Strategies for successful telework: how effective employees manage work/home boundaries

Basile, Kelly A. and Beauregard, T. Alexandra (2016) Strategies for successful telework: how effective employees manage work/home boundaries. Strategic HR review, 15 (3) . pp. 106-111. ISSN 1475-4398 [Article] (doi:10.1108/SHR-03-2016-0024)

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Purpose: This paper aims to 1) identify strategies used by successful teleworkers to create and maintain boundaries between work and home, and 2) determine how these strategies relate to employee preferences for segmentation or integration of work and home.

Design/methodology/approach: Forty in-depth, face-to-face interviews were conducted with employees working from home either occasionally (occasional teleworkers), between 20-50% of the workweek (partial teleworkers), or the majority of the time (full teleworkers).

Findings: Teleworkers use physical, temporal, behavioural and communicative strategies to recreate boundaries similar to those found in office environments. While teleworkers can generally develop strategies that align boundaries to their preferences for segmentation or integration, employees with greater job autonomy and control are better able to do so.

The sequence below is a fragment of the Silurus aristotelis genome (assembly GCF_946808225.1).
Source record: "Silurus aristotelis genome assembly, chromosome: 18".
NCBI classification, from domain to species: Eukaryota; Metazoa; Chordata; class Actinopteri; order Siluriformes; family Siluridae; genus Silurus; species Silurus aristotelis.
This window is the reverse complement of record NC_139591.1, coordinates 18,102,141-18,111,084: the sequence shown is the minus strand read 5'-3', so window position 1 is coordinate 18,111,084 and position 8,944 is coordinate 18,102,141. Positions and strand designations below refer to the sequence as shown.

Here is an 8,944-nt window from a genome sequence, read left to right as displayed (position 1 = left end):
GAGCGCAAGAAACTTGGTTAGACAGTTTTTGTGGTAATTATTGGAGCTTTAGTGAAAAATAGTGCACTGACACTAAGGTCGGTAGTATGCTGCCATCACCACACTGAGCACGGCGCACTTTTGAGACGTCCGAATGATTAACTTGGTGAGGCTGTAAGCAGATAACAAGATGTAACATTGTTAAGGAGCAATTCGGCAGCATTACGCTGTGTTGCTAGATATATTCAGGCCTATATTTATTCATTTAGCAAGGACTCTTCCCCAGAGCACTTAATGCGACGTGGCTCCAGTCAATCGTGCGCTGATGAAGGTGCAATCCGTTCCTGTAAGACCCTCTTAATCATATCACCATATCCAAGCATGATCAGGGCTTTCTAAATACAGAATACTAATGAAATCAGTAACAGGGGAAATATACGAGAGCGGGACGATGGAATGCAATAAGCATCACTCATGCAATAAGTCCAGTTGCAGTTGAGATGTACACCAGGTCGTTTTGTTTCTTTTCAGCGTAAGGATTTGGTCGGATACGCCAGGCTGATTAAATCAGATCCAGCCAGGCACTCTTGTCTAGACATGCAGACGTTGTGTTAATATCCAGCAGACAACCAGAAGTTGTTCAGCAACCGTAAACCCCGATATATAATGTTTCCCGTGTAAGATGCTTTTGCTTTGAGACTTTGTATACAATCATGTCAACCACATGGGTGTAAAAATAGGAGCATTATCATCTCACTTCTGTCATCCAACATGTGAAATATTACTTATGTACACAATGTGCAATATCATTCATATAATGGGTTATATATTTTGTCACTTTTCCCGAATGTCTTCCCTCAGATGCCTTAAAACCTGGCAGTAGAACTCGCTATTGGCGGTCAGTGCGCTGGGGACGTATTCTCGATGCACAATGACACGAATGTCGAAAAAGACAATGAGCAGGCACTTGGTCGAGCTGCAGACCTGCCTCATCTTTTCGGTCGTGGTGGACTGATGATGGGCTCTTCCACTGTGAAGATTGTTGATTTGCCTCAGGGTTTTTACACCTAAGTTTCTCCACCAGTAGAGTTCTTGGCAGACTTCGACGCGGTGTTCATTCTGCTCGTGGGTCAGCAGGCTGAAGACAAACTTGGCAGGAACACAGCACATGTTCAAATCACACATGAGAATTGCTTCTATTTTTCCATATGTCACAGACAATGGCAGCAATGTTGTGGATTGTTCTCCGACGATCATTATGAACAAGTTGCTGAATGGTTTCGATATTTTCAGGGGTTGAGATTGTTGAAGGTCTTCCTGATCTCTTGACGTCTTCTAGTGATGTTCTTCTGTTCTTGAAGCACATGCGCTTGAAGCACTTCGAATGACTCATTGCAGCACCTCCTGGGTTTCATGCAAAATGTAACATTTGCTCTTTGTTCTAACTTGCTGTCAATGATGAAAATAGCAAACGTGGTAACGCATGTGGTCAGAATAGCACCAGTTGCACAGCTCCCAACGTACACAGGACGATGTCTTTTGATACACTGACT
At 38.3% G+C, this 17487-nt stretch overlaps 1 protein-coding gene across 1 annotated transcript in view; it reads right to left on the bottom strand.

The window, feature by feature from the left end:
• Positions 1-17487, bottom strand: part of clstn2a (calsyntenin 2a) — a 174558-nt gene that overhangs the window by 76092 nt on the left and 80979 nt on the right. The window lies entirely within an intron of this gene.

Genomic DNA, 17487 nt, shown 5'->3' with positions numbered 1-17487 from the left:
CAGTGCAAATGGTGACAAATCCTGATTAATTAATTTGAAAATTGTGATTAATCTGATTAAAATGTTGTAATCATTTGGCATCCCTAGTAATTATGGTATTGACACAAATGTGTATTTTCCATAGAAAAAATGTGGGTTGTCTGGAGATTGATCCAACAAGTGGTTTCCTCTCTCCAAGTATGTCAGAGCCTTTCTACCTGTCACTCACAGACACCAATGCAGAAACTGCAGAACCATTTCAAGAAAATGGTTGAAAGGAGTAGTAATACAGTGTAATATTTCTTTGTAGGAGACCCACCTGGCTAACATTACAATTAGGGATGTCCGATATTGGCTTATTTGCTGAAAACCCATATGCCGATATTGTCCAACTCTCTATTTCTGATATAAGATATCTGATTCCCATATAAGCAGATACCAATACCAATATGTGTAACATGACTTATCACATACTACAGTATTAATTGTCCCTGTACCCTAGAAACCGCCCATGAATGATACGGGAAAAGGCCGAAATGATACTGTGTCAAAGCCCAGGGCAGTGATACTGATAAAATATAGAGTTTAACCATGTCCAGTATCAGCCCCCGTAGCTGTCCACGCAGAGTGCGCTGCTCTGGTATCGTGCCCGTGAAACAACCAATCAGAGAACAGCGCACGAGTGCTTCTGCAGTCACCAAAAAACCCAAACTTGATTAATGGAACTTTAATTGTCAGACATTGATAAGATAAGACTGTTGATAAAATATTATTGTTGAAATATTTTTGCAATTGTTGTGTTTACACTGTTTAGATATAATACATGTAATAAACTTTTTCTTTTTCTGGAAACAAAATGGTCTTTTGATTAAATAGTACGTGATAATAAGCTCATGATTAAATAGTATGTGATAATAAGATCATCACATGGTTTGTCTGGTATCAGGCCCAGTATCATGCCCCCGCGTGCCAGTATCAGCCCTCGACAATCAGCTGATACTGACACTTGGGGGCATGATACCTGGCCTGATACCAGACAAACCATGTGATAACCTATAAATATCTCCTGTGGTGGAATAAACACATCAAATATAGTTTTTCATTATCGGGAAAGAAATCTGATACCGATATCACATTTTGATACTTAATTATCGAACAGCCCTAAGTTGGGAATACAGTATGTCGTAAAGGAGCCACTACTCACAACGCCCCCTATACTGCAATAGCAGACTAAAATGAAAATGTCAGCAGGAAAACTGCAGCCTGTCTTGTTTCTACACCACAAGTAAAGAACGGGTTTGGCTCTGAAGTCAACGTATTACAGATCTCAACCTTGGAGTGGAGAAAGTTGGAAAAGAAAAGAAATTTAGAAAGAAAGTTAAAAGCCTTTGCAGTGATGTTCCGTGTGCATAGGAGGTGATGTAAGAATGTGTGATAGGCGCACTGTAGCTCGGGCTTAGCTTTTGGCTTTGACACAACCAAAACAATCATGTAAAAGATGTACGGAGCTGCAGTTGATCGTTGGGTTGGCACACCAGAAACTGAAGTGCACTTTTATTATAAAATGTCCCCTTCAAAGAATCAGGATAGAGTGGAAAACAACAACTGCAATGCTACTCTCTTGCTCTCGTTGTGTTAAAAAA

Research limitations: A limitation of this research is its potential lack of generalizability to teleworkers in organizations with “always-on” cultures, who may experience greater pressure to allow work to permeate the home boundary.

Practical implications: These findings can encourage organizations to proactively assess employee preferences for boundary permeability before entering a teleworking arrangement. The boundary management tactics identified can be used to provide teleworkers struggling to establish comfortable boundaries with tangible ideas to regulate interactions between home and work.

Originality/value: This research makes a significant contribution to practitioner literature by applying a boundary management framework to the practice of teleworking, which is being adopted by organizations with increasing frequency.

Item Type: Article
Research Areas: A. > Business School > Leadership, Work and Organisations
Item ID: 19082
Notes on copyright: Attached full text is an author accepted manuscript version of an article published in Strategic HR review; made available in this repository in accordance with the publisher's self-archiving policy.
Depositing User: Alexandra Beauregard
Date Deposited: 01 Apr 2016 09:18
Last Modified: 29 Nov 2022 21:49

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